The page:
The Angle of the Blows
Carlie sketched out the angles of the two blows Rebekah received, based on the descriptions in the autopsy report. There are two angles that are important when considering her injuries: (1) the direction from which the two blows struck her and (2) the angle from one end to the other of each injury.
The blow to her nasal structures appears to have come directly from her front. This angle of injury sits at approximately 75 degrees from horizontal, downward to the left, when looking at her face straight on (see image 1). This suggests her killer was right-handed and swung the weapon at that 75-degree angle while standing in front and slightly to Rebekah’s right. How far to her right is contingent on the length of the weapon used and the length of the killer’s arm(s).
It is harder to decipher the angle at which the blow to the left side of her head was delivered, due to incomplete descriptions in the autopsy report and without the photographs and x-rays of Rebekah’s skull. It does appear that this injury (see image 2) is consistent with the one to her nose, as it has approximately the same downward angle from back to front.
Assuming our deduction that the nose strike came first is correct, the directions of the injuries support the conclusion that Rebekah’s head moved after that first blow, but the killer did not. This also lends credibility to the premise that Rebekah was hit two times instead of one (see Image 3; skull from above) as there is no object or weapon we could think of that would deliver the two injuries simultaneously.
Image 3 provides the most accurate representation possible of the direction from which each blow was delivered based on the description in the autopsy.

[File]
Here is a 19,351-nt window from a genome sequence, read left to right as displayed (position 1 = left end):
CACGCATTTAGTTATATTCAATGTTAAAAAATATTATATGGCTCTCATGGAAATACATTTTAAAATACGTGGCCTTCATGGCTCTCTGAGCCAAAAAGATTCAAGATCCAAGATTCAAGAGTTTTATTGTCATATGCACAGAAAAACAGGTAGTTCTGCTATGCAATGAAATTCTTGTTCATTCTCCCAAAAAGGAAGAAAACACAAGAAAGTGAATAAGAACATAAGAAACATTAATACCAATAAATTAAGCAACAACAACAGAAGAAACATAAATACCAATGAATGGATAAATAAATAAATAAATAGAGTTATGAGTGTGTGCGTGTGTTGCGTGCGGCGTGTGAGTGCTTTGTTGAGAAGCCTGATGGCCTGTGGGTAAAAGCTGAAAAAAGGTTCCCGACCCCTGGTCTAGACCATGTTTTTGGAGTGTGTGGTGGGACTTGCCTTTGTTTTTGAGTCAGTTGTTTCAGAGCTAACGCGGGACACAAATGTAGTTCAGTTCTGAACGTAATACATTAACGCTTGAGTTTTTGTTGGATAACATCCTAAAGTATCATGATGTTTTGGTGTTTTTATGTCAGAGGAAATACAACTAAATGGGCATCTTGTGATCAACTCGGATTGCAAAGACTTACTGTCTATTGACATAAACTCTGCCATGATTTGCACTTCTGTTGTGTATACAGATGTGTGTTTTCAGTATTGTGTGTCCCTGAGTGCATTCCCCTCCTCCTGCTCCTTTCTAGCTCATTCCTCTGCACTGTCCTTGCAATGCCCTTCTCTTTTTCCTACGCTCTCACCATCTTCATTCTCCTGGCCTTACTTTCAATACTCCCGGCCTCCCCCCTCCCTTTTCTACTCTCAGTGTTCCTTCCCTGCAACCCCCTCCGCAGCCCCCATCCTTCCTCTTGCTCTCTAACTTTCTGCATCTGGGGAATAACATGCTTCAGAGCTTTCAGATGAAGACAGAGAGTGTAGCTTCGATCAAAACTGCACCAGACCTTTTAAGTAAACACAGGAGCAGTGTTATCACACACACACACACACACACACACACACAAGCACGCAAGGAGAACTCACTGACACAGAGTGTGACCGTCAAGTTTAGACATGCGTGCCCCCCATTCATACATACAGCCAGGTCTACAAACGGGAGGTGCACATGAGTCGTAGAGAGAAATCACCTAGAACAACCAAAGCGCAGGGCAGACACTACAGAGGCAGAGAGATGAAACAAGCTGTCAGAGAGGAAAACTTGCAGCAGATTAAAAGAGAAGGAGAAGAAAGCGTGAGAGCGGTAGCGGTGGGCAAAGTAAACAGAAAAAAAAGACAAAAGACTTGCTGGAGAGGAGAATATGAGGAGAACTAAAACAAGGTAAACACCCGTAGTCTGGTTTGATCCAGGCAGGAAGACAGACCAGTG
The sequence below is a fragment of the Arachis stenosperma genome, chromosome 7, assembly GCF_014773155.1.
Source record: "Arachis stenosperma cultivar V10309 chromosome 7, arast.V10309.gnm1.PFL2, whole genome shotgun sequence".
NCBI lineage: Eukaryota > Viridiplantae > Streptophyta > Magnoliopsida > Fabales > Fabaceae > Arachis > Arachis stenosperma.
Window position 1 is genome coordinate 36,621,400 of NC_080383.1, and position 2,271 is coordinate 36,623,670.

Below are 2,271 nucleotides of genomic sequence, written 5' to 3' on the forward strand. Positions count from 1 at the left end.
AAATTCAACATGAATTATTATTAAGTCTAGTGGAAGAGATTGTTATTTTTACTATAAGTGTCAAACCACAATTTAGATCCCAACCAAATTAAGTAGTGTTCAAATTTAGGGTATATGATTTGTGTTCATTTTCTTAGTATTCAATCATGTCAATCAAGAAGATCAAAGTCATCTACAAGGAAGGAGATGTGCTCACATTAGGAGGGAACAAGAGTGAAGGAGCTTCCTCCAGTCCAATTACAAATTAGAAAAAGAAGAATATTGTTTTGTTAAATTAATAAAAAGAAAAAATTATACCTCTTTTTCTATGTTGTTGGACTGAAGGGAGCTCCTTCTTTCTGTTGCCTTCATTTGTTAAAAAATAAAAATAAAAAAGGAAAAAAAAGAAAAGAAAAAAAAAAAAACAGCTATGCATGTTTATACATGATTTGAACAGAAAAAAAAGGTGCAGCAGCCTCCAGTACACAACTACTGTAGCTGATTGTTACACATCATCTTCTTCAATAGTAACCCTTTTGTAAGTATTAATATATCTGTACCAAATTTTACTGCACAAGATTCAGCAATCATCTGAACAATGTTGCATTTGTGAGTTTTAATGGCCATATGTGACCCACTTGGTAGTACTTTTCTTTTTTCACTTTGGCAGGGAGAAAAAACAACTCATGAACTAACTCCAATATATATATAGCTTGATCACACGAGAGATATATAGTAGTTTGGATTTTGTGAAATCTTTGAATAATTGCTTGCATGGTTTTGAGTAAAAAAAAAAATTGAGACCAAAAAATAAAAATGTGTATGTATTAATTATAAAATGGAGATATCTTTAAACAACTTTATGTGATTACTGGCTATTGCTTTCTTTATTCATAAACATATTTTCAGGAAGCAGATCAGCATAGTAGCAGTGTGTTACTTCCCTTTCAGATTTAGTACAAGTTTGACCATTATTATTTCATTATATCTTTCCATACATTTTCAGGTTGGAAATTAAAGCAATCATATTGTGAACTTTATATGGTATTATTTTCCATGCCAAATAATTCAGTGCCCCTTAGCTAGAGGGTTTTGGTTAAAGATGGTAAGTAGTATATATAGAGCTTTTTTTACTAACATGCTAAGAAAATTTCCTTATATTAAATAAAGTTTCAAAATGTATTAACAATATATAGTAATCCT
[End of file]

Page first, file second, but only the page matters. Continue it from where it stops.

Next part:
Lack of Defensive Wounds
The autopsy report states that there were no visible defensive wounds on Rebekah’s body. Although the advanced decomposition of her body prevents us from knowing for sure whether she tried to defend herself, there were no bone bruises or internal injuries that indicate she raised her arms against a swinging object. This suggests the killer struck quickly, giving Rebekah no time to react.
This, in turn, means it is likely the killer used only one arm to deliver the blows. If he had used both arms to swing the murder weapon, it would have taken him a second or two longer to set up the swing, which would have provided Rebekah forewarning of the impending blow and allowed her to react by putting her arms up to protect her head. Furthermore, a swing with two hands probably would have resulted in more horizontal injuries.
Without knowing the length and weight of the weapon or the strength and hand-eye coordination of the killer, it is impossible to entirely dismiss the possibility that he used both arms to swing. However, the evidence suggests it is most likely that Rebekah’s killer delivered two very quick blows, in succession, with just his right hand. It would account for her lack of defensive wounds and the approximate 75-degree angle of her injuries.
Was Rebekah Asleep or Awake When She Was Attacked?
It has been postulated that Rebekah’s killer may have struck and killed her while she was sleeping. Although it’s possible the blow to the left side of her head was delivered while she was lying on her right side, it would have been nearly impossible to hit her nose at the 75-degree angle while she was in that position. Therefore, it follows that she was probably up and awake when she encountered her killer.
There’s a very good chance that Rebekah was near the bed when she was hit the second time. There are two reasons for this conclusion: (1) that is where the preponderance of her blood was reported to have been found and (2) there were no reported injuries to the right side of her skull. If the downward (right) side of her head had been against the floor when she was struck on her left side, she likely would have suffered damage to right side of her skull, due to it being flush against a hard surface. Because there were no such injuries, she was probably either in an upright position when struck on her left side or the right side of her head was cushioned by something fairly soft, like the mattress.
Could Rebekah’s Death Have Been an Accident?